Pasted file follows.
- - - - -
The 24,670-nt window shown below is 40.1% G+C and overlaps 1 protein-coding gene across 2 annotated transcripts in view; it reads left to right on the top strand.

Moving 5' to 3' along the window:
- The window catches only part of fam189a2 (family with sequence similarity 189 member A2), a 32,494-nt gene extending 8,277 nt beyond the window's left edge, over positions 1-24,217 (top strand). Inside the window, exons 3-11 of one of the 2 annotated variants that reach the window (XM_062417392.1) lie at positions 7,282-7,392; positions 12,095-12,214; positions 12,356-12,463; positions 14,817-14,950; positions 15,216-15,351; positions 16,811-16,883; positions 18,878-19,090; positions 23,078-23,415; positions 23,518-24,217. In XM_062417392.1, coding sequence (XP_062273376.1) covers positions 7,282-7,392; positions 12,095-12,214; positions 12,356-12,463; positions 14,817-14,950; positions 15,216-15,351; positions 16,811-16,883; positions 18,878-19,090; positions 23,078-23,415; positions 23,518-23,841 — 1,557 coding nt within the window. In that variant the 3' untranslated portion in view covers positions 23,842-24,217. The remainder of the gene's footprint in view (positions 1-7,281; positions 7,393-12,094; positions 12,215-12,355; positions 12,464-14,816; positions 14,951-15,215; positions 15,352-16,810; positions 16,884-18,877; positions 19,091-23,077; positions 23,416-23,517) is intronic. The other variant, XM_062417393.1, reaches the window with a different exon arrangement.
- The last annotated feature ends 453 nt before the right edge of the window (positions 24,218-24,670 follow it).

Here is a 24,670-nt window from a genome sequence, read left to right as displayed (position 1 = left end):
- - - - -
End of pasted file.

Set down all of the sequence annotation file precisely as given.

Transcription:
The 24,670-nt window shown below is 40.1% G+C and overlaps 1 protein-coding gene across 2 annotated transcripts in view; it reads left to right on the top strand.

Moving 5' to 3' along the window:
- The window catches only part of fam189a2 (family with sequence similarity 189 member A2), a 32,494-nt gene extending 8,277 nt beyond the window's left edge, over positions 1-24,217 (top strand). Inside the window, exons 3-11 of one of the 2 annotated variants that reach the window (XM_062417392.1) lie at positions 7,282-7,392; positions 12,095-12,214; positions 12,356-12,463; positions 14,817-14,950; positions 15,216-15,351; positions 16,811-16,883; positions 18,878-19,090; positions 23,078-23,415; positions 23,518-24,217. In XM_062417392.1, coding sequence (XP_062273376.1) covers positions 7,282-7,392; positions 12,095-12,214; positions 12,356-12,463; positions 14,817-14,950; positions 15,216-15,351; positions 16,811-16,883; positions 18,878-19,090; positions 23,078-23,415; positions 23,518-23,841 — 1,557 coding nt within the window. In that variant the 3' untranslated portion in view covers positions 23,842-24,217. The remainder of the gene's footprint in view (positions 1-7,281; positions 7,393-12,094; positions 12,215-12,355; positions 12,464-14,816; positions 14,951-15,215; positions 15,352-16,810; positions 16,884-18,877; positions 19,091-23,077; positions 23,416-23,517) is intronic. The other variant, XM_062417393.1, reaches the window with a different exon arrangement.
- The last annotated feature ends 453 nt before the right edge of the window (positions 24,218-24,670 follow it).

Here is a 24,670-nt window from a genome sequence, read left to right as displayed (position 1 = left end):